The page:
Harman’s case is one that really pulls at your heartstrings. At only 24 years old, she came into my office debilitated by brain fog, to the point she had to take medical leave from her job. At our first visit, she broke down with tears in her eyes in frustration and fear regarding her health. While we had to personalize her treatment to avoid reactions, ultimately she was free of all her symptoms in only 3-4 months. How? By healing her gut.
Bulletproof Radio: Fun With Depression! Jen Gotch
he whole point is fun! Jen Gotch is a creative powerhouse who brakes for yard sales and unicorns. she founded ban.dō with a friend in 2008, and with no prior business experience, was able to transform it from a small, vintage, one-of-a-kind hair accessories company into a multimillion dollar brand.We tracked Jen down after watching her on her (wildly popular) instagram gush about how Bulletproof has changed her brain for the better. Dave and Jen go into how starting ban.dō with a great group of other entrepreneurs was a little like the "Oregon Trail" computer game. And how a male model in Hawaii got her hooked on Bulletproof Coffee.
Myers Detox: Changing Your Brain And Fighting Depression with Exercise with Tyson James Lee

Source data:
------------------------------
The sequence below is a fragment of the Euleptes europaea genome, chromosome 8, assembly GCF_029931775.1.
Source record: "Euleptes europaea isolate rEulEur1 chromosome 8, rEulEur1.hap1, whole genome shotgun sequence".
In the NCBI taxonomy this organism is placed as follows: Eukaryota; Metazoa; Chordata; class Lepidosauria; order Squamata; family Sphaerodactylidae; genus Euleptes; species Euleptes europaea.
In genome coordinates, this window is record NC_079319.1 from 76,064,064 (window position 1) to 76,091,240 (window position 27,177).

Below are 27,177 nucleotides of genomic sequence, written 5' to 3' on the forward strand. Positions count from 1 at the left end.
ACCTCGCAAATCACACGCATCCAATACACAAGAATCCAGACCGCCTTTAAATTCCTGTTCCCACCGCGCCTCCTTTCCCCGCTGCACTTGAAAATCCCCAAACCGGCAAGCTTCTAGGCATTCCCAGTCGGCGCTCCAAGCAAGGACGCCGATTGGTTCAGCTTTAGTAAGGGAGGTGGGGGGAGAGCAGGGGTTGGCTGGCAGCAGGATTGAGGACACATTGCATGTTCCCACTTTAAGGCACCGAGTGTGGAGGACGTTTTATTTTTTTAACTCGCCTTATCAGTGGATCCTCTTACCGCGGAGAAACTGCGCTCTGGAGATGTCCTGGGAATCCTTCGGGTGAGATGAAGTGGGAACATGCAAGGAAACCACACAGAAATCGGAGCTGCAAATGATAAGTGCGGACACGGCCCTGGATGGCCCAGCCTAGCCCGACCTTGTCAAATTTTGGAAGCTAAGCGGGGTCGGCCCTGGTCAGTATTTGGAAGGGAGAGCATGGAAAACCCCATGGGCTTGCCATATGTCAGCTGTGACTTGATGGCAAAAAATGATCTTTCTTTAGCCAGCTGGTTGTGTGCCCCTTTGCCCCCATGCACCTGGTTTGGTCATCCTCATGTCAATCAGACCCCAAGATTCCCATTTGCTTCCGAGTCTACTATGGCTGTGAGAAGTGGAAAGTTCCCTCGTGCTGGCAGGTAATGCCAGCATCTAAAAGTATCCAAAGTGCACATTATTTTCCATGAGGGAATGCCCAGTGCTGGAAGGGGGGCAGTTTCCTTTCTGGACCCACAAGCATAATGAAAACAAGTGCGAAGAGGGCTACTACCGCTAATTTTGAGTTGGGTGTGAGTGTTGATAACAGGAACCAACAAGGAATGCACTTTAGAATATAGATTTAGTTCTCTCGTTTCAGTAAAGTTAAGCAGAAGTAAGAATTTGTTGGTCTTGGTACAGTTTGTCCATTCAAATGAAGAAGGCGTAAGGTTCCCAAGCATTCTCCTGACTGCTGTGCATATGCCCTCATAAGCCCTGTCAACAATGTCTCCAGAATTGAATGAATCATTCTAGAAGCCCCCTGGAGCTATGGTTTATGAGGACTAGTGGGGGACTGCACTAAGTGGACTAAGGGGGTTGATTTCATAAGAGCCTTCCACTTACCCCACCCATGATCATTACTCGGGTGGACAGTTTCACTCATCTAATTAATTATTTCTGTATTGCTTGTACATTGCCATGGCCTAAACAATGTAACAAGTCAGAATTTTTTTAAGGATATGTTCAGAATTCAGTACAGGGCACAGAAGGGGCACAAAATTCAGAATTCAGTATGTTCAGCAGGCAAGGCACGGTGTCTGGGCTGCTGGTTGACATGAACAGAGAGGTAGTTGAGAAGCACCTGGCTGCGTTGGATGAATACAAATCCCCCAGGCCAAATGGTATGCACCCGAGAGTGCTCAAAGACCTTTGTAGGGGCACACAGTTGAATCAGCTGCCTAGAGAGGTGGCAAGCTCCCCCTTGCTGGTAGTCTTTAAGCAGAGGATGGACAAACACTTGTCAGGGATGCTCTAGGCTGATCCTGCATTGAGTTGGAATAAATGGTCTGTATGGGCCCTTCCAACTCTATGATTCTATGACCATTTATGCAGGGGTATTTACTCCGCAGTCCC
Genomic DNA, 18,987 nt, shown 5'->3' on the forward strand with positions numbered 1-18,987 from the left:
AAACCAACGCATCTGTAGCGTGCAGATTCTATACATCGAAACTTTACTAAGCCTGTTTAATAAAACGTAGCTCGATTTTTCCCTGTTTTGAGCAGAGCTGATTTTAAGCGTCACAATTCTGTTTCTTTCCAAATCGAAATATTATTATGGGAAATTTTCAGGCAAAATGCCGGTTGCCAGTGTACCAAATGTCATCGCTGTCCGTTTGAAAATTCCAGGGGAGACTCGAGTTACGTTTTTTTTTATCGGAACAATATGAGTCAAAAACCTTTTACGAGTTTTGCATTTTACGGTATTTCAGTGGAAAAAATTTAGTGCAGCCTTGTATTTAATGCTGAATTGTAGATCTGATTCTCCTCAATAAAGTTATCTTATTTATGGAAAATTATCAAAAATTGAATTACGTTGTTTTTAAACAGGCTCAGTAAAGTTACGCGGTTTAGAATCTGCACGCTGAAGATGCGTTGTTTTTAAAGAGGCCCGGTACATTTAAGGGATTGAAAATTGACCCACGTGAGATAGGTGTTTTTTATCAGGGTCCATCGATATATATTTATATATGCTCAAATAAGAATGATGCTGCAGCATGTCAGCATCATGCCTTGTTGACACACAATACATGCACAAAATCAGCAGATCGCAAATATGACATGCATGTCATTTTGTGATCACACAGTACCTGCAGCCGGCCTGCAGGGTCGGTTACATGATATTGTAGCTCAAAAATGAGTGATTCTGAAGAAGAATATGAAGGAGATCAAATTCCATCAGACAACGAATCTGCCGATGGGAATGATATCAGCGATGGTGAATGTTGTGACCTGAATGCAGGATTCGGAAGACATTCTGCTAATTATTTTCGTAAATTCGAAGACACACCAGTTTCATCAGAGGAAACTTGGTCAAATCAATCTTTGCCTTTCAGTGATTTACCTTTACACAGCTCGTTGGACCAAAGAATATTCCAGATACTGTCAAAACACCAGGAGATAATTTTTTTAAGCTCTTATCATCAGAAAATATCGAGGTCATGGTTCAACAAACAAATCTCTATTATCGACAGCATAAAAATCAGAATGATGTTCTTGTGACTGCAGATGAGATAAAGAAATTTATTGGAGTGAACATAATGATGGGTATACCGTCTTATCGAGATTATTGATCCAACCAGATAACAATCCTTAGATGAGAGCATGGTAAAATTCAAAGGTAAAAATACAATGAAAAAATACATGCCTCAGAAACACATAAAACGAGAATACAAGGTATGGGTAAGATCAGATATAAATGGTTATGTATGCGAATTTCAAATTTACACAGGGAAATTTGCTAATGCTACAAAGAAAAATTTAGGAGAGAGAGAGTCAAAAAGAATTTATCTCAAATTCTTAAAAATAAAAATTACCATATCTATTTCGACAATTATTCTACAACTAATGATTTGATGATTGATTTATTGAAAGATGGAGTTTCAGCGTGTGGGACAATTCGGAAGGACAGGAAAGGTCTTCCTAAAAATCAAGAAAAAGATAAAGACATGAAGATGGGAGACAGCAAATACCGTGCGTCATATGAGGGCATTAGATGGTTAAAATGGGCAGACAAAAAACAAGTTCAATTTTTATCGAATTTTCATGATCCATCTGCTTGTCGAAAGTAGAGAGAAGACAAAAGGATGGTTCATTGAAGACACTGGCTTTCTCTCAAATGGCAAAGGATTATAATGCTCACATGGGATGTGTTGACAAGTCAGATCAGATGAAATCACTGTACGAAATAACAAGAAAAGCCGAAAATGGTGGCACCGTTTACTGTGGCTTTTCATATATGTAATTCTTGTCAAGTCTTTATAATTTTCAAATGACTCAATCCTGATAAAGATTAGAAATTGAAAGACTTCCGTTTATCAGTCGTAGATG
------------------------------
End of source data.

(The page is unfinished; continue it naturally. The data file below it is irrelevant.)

Tyson James Lee talks to us about his own personal relationship with fitness and depression, as well as strategies for altering your brain chemistry with your exercise routine. In this podcast, you will learn: The latest research on how exercise affects your brain The difference between using antidepressants vs. exercise Recommendations on how you can start to break free from Anxiety depression and ADHD Tyson James Lee went from being homeless to being one of the higher paid online health coaches in the world. In his first year of business, he did 240k - all through organic facebook videos without investing a dime into marketing. His company, Tyfit, is built on providing the real truth about nutrition and fitness. Tyson’s goal is to impact and change the obesity epidemic. Due to his passion for others, he has taken his life’s knowledge online, in hopes to educate and heal people around the world. Tyson is well known for his anti aging workout programs and is constantly referred to as The Action Boss, as he reminds us to take a stand, and be all about that action, boss.
Broken Brain: Depression and Trauma: Looking Beyond Medications